Teachers of children who come to school hungry, scared, abused, or ill, consider this absurd. But NCLB's aura intimidates educators from acknowledging the obvious. Teachers are expected to repeat the mantra "all children can learn," a truth carrying the mendacious implication that the level to which children learn has nothing to do with their starting points. Teachers are warned that any mention of children's socioeconomic disadvantages only "makes excuses" for teachers' own poor performance.

Of course, there are better and worse schools and better and worse teachers. Of course, some disadvantaged children excel more than others. But NCLB has turned these obvious truths into the fantasy that teachers can wipe out socioeconomic differences among children simply by trying harder.

Denouncing schools as the chief cause of American inequality -- in academic achievement, thus in the labor market, and thus in life generally -- stimulates cynicism among teachers who are expected to act on a theory they know to be false. Many dedicated and talented teachers are abandoning education; they may have achieved exceptional results with disadvantaged children, but with NCLB's bar set so impossibly high, even these are labeled failures.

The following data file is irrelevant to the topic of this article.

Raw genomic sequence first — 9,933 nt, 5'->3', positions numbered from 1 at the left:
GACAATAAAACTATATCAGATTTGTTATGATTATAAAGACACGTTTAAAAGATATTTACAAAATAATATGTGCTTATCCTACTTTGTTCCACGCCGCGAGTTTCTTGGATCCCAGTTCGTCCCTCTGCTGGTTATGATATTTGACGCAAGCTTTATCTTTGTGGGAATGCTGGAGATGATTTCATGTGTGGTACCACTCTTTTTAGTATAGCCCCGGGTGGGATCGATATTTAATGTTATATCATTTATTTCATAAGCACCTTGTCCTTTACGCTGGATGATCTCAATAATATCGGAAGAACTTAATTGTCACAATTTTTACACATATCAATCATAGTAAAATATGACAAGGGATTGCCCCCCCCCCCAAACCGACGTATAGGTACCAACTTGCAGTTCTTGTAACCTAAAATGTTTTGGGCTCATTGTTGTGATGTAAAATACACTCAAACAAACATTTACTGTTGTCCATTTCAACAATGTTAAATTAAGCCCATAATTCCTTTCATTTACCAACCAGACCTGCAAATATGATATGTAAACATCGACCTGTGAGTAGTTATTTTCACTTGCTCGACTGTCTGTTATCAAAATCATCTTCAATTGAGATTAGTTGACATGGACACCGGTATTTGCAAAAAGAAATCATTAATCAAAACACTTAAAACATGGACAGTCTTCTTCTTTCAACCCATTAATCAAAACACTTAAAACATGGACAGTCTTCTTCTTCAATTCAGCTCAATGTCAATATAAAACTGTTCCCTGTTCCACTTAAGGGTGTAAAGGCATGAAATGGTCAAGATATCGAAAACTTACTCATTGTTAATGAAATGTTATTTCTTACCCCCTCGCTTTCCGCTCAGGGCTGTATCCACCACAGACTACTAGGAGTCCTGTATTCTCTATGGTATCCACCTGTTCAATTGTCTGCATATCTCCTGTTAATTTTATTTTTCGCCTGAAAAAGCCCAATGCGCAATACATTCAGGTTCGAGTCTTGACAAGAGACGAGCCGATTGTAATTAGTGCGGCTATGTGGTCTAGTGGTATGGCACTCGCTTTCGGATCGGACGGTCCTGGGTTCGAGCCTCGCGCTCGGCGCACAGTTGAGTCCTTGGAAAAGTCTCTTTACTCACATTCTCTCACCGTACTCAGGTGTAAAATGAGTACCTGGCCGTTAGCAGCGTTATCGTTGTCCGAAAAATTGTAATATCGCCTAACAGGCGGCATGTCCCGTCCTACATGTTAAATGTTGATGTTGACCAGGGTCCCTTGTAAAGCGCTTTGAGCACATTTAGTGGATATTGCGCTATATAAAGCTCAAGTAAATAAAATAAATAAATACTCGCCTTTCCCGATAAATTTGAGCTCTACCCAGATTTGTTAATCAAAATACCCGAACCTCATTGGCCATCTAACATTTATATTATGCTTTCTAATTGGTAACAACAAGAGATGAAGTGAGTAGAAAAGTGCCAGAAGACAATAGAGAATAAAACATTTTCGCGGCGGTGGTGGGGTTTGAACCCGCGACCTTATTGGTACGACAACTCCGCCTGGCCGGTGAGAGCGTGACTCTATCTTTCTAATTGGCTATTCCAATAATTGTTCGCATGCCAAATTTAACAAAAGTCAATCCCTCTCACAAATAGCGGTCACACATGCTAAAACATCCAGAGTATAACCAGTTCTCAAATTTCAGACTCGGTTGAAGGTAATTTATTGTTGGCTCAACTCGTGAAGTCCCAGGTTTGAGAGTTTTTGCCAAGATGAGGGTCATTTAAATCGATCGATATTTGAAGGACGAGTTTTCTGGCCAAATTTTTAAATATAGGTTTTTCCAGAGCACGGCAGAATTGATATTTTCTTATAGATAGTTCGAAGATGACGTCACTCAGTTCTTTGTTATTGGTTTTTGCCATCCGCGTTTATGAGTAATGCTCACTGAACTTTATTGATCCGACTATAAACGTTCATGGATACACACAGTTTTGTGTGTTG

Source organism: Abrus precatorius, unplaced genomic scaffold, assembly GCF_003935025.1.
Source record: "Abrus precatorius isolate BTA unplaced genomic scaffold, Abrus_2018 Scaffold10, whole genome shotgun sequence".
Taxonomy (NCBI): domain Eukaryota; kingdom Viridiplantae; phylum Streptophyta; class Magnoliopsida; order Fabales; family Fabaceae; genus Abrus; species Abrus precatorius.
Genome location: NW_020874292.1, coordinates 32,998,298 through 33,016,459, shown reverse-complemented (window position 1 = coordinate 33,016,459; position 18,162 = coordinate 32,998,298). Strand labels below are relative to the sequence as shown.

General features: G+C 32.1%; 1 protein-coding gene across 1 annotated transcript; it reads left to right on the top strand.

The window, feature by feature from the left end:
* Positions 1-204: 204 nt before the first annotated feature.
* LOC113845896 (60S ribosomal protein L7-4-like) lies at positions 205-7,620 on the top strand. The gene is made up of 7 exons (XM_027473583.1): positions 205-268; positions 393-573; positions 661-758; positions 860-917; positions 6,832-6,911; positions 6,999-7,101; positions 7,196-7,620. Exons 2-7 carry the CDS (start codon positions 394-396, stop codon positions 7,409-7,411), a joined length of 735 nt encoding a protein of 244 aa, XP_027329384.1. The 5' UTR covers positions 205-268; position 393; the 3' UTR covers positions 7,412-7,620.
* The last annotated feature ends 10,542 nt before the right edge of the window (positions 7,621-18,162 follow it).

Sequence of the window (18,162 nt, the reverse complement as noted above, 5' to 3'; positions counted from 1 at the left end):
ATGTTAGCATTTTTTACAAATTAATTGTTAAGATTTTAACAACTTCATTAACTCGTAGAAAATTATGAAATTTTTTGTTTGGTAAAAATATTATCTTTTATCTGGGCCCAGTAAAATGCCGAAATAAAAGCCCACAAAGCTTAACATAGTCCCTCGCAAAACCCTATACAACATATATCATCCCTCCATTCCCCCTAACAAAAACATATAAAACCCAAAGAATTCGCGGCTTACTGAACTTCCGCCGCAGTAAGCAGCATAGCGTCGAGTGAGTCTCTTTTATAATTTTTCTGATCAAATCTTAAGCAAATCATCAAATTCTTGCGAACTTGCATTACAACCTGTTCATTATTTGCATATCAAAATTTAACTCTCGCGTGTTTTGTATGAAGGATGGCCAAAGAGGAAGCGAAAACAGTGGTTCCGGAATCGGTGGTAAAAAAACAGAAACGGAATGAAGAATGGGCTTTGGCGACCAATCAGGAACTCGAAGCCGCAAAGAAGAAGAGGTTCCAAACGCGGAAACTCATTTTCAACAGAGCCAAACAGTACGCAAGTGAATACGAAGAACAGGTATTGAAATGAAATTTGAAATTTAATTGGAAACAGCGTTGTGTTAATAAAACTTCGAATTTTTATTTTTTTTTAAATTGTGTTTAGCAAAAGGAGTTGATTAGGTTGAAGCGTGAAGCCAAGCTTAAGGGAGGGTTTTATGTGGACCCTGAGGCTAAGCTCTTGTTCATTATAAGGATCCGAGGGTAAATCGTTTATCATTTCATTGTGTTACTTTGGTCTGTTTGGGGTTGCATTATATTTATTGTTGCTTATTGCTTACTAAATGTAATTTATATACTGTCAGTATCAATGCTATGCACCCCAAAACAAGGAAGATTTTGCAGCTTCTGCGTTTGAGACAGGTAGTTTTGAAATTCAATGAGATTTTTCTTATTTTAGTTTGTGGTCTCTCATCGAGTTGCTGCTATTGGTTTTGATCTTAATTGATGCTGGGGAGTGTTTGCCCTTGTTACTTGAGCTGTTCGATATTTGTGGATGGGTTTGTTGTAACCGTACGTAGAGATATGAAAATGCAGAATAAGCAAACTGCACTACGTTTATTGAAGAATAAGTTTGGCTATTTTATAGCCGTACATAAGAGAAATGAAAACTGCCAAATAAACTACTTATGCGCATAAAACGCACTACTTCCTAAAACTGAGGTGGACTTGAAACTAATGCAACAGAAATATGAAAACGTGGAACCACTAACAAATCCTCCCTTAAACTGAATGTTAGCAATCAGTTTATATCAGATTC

The continuation of NCLB's rhetoric will also erode support for public education. Educators publicly vow they can eliminate achievement gaps, but they will inevitably fall short. The reasonable conclusion can only be that public education is hopelessly incompetent.


Few policy-makers have publicly acknowledged NCLB's demise. Instead, they talk of fixing it. Some want to credit schools for student growth from year to year, rather than for reaching arbitrary proficiency levels. Clearly, adequate progress from different starting points leads to different ending points, but growth-model advocates can't bring themselves to drop the universal-proficiency goal. Doing so would imply lower expectations, on average, for disadvantaged children -- too much for unsophisticated policy discussion to swallow. Consequently, the "fix" is incoherent.